On Monday, some veterans organizations in Springfield said veterans are waiting an average of two years for their benefits from the U.S. Dept. of Veterans Affairs.
Springfield Department of Veterans' Services Director Thomas M. Belton Sr. said older veterans, especially those who served in Korea and Vietnam, were waiting the longest.
He said everyone has been focusing on the healthcare side of the VA but nobody has talked about sometimes massive delays in benefits for wounded and disabled veterans.
Unlike other states, Massachusetts has a program called Chapter 115. Tens of millions of dollars in state funds are set aside each year to help veterans while waiting for their federal benefits. Veterans have to meet certain criteria to qualify for the program. Belton said the state is spending millions of dollars it doesn't have to because the VA is taking too long to process claims.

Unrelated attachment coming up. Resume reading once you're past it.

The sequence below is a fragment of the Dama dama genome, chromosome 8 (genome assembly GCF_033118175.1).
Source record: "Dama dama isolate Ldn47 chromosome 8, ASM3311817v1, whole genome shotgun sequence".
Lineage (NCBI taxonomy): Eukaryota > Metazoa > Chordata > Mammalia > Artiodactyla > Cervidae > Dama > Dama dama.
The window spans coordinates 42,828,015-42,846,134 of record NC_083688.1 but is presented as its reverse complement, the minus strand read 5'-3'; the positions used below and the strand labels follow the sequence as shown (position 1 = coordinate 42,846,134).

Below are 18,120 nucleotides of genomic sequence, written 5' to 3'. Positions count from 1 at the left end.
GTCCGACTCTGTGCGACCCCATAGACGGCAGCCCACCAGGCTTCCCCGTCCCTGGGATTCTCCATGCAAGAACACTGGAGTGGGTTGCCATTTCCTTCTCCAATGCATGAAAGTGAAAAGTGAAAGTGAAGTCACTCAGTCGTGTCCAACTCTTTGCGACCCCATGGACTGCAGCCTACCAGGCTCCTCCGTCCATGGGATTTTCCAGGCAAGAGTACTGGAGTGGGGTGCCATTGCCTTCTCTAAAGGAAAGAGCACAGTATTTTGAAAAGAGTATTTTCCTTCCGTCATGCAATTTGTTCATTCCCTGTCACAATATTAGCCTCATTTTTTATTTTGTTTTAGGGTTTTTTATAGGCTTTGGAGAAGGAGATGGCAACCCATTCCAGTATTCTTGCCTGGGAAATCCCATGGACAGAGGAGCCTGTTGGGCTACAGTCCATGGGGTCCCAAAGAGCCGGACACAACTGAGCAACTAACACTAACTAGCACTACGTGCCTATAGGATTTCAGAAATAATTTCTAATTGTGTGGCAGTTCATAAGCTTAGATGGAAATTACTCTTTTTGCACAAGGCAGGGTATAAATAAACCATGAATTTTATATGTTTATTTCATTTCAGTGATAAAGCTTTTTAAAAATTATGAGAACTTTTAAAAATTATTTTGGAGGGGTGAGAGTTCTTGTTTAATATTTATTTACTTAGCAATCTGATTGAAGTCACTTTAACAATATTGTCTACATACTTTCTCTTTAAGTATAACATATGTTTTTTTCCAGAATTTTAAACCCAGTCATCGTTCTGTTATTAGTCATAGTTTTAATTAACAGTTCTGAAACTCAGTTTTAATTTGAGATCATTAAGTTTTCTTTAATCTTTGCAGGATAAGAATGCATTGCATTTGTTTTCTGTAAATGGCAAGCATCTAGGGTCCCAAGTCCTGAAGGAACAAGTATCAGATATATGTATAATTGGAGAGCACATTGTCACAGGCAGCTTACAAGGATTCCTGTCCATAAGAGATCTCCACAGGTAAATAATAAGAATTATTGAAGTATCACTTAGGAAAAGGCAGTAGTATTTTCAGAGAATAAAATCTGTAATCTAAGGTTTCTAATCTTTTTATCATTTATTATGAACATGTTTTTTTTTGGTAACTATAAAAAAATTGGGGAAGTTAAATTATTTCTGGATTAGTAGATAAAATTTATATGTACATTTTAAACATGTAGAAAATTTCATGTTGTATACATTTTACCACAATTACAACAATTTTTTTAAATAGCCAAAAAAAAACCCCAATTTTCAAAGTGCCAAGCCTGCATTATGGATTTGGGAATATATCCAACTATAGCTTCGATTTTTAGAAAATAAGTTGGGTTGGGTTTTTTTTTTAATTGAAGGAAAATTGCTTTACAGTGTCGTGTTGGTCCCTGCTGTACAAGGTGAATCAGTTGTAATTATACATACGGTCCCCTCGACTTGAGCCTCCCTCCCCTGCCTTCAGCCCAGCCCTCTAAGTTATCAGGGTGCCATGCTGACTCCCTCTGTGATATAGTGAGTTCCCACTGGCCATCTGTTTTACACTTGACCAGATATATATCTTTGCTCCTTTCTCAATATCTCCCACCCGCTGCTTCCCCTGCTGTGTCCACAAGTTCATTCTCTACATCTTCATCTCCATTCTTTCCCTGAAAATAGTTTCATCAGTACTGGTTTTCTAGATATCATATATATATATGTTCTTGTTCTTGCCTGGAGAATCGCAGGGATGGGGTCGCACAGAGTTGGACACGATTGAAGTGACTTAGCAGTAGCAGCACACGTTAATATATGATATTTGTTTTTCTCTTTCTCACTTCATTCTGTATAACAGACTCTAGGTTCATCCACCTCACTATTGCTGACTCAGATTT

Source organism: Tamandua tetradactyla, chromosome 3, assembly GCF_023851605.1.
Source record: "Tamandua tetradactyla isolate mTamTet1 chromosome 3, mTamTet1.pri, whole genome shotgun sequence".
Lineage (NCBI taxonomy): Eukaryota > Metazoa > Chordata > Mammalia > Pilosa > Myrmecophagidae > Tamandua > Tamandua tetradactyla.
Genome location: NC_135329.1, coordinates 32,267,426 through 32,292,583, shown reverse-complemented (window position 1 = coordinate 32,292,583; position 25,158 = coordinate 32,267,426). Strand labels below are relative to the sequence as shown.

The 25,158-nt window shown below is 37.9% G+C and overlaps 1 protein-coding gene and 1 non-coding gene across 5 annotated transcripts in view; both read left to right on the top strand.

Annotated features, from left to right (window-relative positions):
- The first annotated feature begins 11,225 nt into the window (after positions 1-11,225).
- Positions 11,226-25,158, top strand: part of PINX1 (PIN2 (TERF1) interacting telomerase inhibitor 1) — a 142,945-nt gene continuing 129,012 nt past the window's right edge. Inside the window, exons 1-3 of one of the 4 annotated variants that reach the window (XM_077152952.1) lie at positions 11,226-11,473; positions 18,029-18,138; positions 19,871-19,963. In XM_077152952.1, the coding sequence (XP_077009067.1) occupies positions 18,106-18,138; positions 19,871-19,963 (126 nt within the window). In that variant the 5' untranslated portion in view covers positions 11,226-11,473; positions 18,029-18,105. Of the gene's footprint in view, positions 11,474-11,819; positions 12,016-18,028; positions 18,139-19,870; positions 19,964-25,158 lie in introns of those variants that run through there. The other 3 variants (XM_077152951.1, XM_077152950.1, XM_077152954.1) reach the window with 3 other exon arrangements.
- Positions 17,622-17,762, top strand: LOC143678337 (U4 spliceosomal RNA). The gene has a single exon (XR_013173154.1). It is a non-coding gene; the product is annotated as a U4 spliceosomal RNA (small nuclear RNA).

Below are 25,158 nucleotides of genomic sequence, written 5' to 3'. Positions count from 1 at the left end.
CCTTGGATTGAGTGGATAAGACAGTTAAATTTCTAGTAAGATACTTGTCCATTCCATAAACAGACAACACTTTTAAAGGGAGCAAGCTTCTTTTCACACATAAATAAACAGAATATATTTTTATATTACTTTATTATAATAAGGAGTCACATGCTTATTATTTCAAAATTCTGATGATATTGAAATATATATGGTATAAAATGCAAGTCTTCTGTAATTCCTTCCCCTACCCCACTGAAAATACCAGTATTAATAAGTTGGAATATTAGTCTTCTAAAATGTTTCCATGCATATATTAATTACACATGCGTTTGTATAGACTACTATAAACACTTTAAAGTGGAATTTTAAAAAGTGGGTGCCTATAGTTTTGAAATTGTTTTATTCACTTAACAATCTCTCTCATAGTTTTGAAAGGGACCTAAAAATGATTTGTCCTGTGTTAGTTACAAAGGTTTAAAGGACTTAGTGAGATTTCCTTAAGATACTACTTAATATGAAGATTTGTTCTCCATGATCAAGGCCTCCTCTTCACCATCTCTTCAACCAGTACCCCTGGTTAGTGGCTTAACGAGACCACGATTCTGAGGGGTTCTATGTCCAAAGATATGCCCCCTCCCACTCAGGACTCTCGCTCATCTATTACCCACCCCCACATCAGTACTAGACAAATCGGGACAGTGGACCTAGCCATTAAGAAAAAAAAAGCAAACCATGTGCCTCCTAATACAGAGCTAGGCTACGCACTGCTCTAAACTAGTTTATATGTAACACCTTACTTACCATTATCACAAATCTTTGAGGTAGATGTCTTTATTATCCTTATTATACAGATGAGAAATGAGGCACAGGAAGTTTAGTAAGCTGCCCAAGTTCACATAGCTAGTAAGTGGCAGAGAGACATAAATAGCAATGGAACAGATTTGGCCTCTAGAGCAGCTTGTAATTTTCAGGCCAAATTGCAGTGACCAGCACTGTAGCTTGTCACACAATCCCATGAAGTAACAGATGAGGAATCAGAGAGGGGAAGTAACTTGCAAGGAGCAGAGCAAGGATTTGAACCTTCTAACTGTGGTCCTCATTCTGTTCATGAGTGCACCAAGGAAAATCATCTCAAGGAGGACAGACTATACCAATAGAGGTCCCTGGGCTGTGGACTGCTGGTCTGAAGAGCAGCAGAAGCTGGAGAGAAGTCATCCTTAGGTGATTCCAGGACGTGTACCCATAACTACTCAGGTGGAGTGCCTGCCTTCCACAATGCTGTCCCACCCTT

Kimberly Babin, the director of Veterans' Services in Chicopee, had a different take on the VA. She said she has noticed better service and faster wait times in the past five years. There are new forms and online services meant to speed up the process. She said her office has been very successful helping veterans get benefits in a timely fashion.
A representative from the VA acknowledged there were some claims that can take a while, especially if they were complex. He also noted appeals can take several years in some cases. Overall, he said the system was getting better and faster.
At the Western Massachusetts Bilingual Veterans Outreach Center in Springfield, Executive Director Gumersindo Gomez said he sees more problems every day. Not every community can afford Chapter 115 programs, so veterans are moving to larger communities to get help while waiting for VA benefits.
Gomez said there needs to be a leadership change and more people that care about veterans working at the VA. He said, "Something needs to change, and it needs to change quick."
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